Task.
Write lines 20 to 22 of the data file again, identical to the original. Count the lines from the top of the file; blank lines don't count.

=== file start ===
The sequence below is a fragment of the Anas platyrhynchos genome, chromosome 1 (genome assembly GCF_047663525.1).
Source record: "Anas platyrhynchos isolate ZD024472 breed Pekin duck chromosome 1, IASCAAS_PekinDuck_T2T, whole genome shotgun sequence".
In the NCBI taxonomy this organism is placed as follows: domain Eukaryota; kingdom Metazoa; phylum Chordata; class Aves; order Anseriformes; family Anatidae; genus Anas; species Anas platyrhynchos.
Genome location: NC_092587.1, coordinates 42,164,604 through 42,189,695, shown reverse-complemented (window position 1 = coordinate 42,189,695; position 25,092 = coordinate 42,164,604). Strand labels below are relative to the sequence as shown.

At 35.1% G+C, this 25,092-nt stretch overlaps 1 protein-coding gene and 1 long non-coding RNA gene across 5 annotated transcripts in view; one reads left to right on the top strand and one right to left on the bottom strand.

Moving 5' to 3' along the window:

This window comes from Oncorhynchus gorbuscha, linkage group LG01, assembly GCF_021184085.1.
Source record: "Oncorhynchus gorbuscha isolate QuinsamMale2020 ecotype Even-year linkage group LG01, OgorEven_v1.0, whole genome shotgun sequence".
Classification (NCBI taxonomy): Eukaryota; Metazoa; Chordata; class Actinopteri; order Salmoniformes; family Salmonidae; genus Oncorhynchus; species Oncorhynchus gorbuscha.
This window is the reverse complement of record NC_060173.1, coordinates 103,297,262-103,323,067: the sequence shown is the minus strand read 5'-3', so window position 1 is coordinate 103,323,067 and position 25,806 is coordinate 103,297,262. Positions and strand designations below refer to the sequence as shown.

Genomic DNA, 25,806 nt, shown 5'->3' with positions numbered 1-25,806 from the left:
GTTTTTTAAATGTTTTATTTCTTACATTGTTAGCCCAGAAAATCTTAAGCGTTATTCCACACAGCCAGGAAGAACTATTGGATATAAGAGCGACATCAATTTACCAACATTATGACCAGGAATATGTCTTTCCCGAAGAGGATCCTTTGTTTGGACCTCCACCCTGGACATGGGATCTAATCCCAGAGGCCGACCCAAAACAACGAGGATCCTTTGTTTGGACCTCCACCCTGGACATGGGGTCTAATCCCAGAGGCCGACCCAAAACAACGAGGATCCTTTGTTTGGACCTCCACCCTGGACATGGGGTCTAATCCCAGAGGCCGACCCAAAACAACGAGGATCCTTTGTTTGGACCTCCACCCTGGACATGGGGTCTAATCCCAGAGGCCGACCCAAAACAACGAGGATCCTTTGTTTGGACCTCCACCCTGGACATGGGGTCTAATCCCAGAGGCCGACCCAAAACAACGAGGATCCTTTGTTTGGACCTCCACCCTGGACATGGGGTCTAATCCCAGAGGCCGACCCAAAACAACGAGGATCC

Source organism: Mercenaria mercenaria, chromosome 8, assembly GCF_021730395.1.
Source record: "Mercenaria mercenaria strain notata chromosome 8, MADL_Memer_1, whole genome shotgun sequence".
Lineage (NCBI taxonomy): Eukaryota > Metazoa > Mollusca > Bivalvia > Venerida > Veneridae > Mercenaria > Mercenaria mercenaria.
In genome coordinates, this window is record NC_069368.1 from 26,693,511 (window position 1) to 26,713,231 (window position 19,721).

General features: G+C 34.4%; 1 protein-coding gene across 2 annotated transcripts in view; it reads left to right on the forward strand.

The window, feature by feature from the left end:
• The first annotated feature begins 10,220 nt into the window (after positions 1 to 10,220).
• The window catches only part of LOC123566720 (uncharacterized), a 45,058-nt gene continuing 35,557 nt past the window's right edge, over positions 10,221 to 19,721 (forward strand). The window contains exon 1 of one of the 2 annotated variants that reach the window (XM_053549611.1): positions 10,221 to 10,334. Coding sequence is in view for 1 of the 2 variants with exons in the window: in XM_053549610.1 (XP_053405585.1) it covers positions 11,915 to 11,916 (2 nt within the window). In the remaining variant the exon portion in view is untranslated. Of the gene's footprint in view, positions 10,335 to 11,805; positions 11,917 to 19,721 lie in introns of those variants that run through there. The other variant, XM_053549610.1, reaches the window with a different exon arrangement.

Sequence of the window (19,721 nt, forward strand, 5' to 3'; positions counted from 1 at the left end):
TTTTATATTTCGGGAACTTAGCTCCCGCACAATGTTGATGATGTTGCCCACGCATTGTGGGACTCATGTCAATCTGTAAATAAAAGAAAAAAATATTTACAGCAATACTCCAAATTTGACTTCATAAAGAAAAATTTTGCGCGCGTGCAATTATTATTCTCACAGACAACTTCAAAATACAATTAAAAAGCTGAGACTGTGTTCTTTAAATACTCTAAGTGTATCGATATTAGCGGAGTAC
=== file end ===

• The window catches only part of LOC123566720 (uncharacterized), a 45,058-nt gene continuing 35,557 nt past the window's right edge, over positions 10,221 to 19,721 (forward strand). The window contains exon 1 of one of the 2 annotated variants that reach the window (XM_053549611.1): positions 10,221 to 10,334. Coding sequence is in view for 1 of the 2 variants with exons in the window: in XM_053549610.1 (XP_053405585.1) it covers positions 11,915 to 11,916 (2 nt within the window). In the remaining variant the exon portion in view is untranslated. Of the gene's footprint in view, positions 10,335 to 11,805; positions 11,917 to 19,721 lie in introns of those variants that run through there. The other variant, XM_053549610.1, reaches the window with a different exon arrangement.

Sequence of the window (19,721 nt, forward strand, 5' to 3'; positions counted from 1 at the left end):
TTTTATATTTCGGGAACTTAGCTCCCGCACAATGTTGATGATGTTGCCCACGCATTGTGGGACTCATGTCAATCTGTAAATAAAAGAAAAAAATATTTACAGCAATACTCCAAATTTGACTTCATAAAGAAAAATTTTGCGCGCGTGCAATTATTATTCTCACAGACAACTTCAAAATACAATTAAAAAGCTGAGACTGTGTTCTTTAAATACTCTAAGTGTATCGATATTAGCGGAGTAC